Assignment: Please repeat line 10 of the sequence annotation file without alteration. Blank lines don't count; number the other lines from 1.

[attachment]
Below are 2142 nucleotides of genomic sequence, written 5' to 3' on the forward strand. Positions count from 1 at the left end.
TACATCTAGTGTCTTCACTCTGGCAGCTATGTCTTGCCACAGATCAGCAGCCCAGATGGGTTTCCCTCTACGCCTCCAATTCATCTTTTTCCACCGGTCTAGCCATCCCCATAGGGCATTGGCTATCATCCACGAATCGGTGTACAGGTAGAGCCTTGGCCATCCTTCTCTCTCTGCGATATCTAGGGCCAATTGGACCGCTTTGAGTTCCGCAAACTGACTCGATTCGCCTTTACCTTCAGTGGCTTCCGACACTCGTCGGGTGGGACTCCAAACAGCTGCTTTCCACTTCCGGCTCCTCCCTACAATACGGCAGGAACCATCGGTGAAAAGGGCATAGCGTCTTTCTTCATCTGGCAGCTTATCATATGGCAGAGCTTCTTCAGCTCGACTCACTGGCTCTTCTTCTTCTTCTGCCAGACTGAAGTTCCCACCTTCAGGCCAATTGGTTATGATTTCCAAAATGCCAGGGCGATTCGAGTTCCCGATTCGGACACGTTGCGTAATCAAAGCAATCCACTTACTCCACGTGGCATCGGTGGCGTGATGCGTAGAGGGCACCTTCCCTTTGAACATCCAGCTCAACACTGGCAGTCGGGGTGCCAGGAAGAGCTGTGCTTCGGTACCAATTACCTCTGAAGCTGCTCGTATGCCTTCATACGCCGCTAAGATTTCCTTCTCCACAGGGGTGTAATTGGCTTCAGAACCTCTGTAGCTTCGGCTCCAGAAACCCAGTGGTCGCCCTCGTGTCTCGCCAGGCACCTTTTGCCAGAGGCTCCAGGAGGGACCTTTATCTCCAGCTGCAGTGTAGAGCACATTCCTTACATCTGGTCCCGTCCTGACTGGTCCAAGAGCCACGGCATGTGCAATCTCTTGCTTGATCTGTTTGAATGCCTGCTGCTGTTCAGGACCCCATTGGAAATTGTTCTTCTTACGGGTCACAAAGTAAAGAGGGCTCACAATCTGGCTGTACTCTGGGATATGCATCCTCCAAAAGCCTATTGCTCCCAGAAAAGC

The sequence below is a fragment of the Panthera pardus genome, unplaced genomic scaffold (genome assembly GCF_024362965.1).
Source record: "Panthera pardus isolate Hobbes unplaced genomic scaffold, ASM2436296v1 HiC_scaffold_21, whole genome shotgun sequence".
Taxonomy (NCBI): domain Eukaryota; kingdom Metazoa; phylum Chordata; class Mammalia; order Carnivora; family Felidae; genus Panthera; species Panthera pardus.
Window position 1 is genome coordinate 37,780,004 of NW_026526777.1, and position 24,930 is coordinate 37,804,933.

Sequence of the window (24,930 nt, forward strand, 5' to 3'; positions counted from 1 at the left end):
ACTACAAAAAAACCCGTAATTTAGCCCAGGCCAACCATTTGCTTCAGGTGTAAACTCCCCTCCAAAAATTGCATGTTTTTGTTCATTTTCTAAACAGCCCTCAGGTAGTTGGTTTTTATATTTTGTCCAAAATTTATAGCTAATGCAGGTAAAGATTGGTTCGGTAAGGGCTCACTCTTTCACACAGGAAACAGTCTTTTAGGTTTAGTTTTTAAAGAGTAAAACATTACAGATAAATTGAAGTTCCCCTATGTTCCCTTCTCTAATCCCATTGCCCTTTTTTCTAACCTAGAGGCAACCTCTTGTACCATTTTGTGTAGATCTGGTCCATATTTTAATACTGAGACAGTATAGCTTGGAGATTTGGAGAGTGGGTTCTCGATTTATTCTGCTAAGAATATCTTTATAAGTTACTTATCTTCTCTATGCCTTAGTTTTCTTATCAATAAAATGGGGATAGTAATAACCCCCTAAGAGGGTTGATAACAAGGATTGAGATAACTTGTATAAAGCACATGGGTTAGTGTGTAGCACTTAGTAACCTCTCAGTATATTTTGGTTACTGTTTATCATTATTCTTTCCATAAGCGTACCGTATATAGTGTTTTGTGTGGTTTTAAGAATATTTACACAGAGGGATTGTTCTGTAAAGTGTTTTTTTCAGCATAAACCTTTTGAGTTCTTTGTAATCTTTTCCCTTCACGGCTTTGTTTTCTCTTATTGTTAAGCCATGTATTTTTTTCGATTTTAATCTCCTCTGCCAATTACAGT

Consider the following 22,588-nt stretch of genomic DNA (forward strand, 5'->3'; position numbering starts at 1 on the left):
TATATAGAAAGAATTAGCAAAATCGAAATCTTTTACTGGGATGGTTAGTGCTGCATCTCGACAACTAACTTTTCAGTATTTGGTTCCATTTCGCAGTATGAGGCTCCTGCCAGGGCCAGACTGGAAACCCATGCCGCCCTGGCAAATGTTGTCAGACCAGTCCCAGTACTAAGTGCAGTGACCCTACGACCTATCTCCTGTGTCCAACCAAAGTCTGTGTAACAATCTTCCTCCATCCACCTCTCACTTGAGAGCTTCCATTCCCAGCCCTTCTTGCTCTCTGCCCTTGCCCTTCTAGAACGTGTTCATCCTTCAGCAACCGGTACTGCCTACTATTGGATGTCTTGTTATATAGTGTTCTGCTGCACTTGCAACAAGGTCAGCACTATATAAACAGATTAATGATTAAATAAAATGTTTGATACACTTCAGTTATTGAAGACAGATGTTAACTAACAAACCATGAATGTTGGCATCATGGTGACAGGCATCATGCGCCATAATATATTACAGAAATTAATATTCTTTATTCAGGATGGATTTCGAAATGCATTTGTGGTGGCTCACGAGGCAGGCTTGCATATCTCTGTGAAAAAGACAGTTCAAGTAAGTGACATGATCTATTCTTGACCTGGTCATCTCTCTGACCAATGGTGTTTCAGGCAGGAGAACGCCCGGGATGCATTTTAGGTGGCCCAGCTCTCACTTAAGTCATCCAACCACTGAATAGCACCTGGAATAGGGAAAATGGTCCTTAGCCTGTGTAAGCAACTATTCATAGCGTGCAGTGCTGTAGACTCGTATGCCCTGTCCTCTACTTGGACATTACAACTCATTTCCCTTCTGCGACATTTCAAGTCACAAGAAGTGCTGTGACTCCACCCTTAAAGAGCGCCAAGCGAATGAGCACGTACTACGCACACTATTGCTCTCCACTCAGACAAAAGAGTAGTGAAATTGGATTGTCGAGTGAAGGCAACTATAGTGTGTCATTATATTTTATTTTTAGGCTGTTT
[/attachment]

TATATAGAAAGAATTAGCAAAATCGAAATCTTTTACTGGGATGGTTAGTGCTGCATCTCGACAACTAACTTTTCAGTATTTGGTTCCATTTCGCAGTATGAGGCTCCTGCCAGGGCCAGACTGGAAACCCATGCCGCCCTGGCAAATGTTGTCAGACCAGTCCCAGTACTAAGTGCAGTGACCCTACGACCTATCTCCTGTGTCCAACCAAAGTCTGTGTAACAATCTTCCTCCATCCACCTCTCACTTGAGAGCTTCCATTCCCAGCCCTTCTTGCTCTCTGCCCTTGCCCTTCTAGAACGTGTTCATCCTTCAGCAACCGGTACTGCCTACTATTGGATGTCTTGTTATATAGTGTTCTGCTGCACTTGCAACAAGGTCAGCACTATATAAACAGATTAATGATTAAATAAAATGTTTGATACACTTCAGTTATTGAAGACAGATGTTAACTAACAAACCATGAATGTTGGCATCATGGTGACAGGCATCATGCGCCATAATATATTACAGAAATTAATATTCTTTATTCAGGATGGATTTCGAAATGCATTTGTGGTGGCTCACGAGGCAGGCTTGCATATCTCTGTGAAAAAGACAGTTCAAGTAAGTGACATGATCTATTCTTGACCTGGTCATCTCTCTGACCAATGGTGTTTCAGGCAGGAGAACGCCCGGGATGCATTTTAGGTGGCCCAGCTCTCACTTAAGTCATCCAACCACTGAATAGCACCTGGAATAGGGAAAATGGTCCTTAGCCTGTGTAAGCAACTATTCATAGCGTGCAGTGCTGTAGACTCGTATGCCCTGTCCTCTACTTGGACATTACAACTCATTTCCCTTCTGCGACATTTCAAGTCACAAGAAGTGCTGTGACTCCACCCTTAAAGAGCGCCAAGCGAATGAGCACGTACTACGCACACTATTGCTCTCCACTCAGACAAAAGAGTAGTGAAATTGGATTGTCGAGTGAAGGCAACTATAGTGTGTCATTATATTTTATTTTTAGGCTGTTT